Commentary

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Section 1: Common provisions

  • Clause 20-1. Scope of application

    As mentioned under General, certain freighters and other vessels are insured on so-called hull conditions for ocean-going vessels (Chapters 10 to 13). It is therefore necessary to have a rule determining the applicable cover if this is not clear. According to Cl. 20-1 the rules in Chapter 20 shall only apply to the extent that this is explicitly stipulated in the insurance contract. The provision has the greatest practical significance in relation to the hull cover because there are two sets of rules to choose between here. If hull insurance has been effected on Plan conditions without Chapter 20, Sections 2 and 3, being mentioned in the insurance contract, only the rules in Chapters 10 to 13 shall apply.

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    Clause 20-1. Scope of application

    The rules in this Chapter shall only apply to the extent that this follows from the insurance contract.

  • Clause 20-2. Renewal of the insurance/Ref. Clause 1-5

    Cl. 1-5, sub-clause 3, establishes that the insurance is not renewed unless this has been specifically agreed. Many of the persons effecting insurances in this industry do not have professional offices. It may therefore be problematic for them to be required to ensure that the insurance is renewed, particularly if it expires while they are at sea. However, the reinsurance is frequently not finalised until immediately before the insurance takes effect, and insurers do not want to bear the risk if it turns out that reinsurance is not obtainable on the conditions anticipated 30 days before the renewal. The problem of reinsurance may be resolved by the insurers cancelling the insurance not less than 30 days before expiry if it is not clear whether satisfactory reinsurance is obtainable. This special rule has therefore been maintained in the form of a rule providing for automatic renewal if the insurance is not cancelled 30 days before the date of expiry.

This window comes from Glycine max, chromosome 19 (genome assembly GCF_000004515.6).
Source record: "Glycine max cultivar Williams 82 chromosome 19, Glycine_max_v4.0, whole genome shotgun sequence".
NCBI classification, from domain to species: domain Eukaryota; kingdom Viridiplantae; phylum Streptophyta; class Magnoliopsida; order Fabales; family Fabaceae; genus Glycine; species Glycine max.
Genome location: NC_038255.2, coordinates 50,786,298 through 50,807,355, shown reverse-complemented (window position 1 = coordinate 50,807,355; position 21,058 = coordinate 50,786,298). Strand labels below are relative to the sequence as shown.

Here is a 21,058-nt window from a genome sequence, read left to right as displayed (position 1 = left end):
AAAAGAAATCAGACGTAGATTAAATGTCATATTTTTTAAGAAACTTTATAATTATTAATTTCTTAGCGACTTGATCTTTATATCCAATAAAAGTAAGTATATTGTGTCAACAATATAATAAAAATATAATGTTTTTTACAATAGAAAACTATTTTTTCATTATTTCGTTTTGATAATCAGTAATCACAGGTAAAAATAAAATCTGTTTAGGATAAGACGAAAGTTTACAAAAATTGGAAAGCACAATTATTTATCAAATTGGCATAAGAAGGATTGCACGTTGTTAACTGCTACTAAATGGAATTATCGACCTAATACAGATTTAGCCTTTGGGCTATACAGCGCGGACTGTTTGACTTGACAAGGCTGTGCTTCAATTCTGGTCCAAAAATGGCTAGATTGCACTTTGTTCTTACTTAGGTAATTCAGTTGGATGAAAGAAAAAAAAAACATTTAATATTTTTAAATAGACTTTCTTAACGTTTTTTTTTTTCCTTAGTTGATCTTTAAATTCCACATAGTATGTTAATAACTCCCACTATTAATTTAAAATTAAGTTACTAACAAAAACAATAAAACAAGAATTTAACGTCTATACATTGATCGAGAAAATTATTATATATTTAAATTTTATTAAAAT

In the rule regarding automatic renewal it is specified that in such case the insurance is renewed at the same premium and on the same conditions as before, cf. sub-clause 1. If the insurer does not wish to renew the insurance, or if he is only willing to renew it on different conditions or at a different premium rate, he must follow the procedure set out in sub-clause 2, cf. below.

    The basic rule in sub-clause 1 is that the insurance remains in force on the same conditions and at the same premium rate unless it is cancelled within 30 days prior to expiry of the insurance period, cf. above. If the insurer wishes to cancel the insurance or change the premium rate or the conditions, it now follows from sub-clause 2 that he must notify the person effecting the insurance of this within one month of expiry of the insurance period. The person effecting the insurance is thereby given a reasonable amount of time to consider alternative cover. For insurance contracts that run for several years, the decisive point in time for the insurer's duty of notification will be when the multi-year insurance contract is about to expire. Thus, the provisions do not apply to payments of due premium during the period covered by the multi-year insurance contract.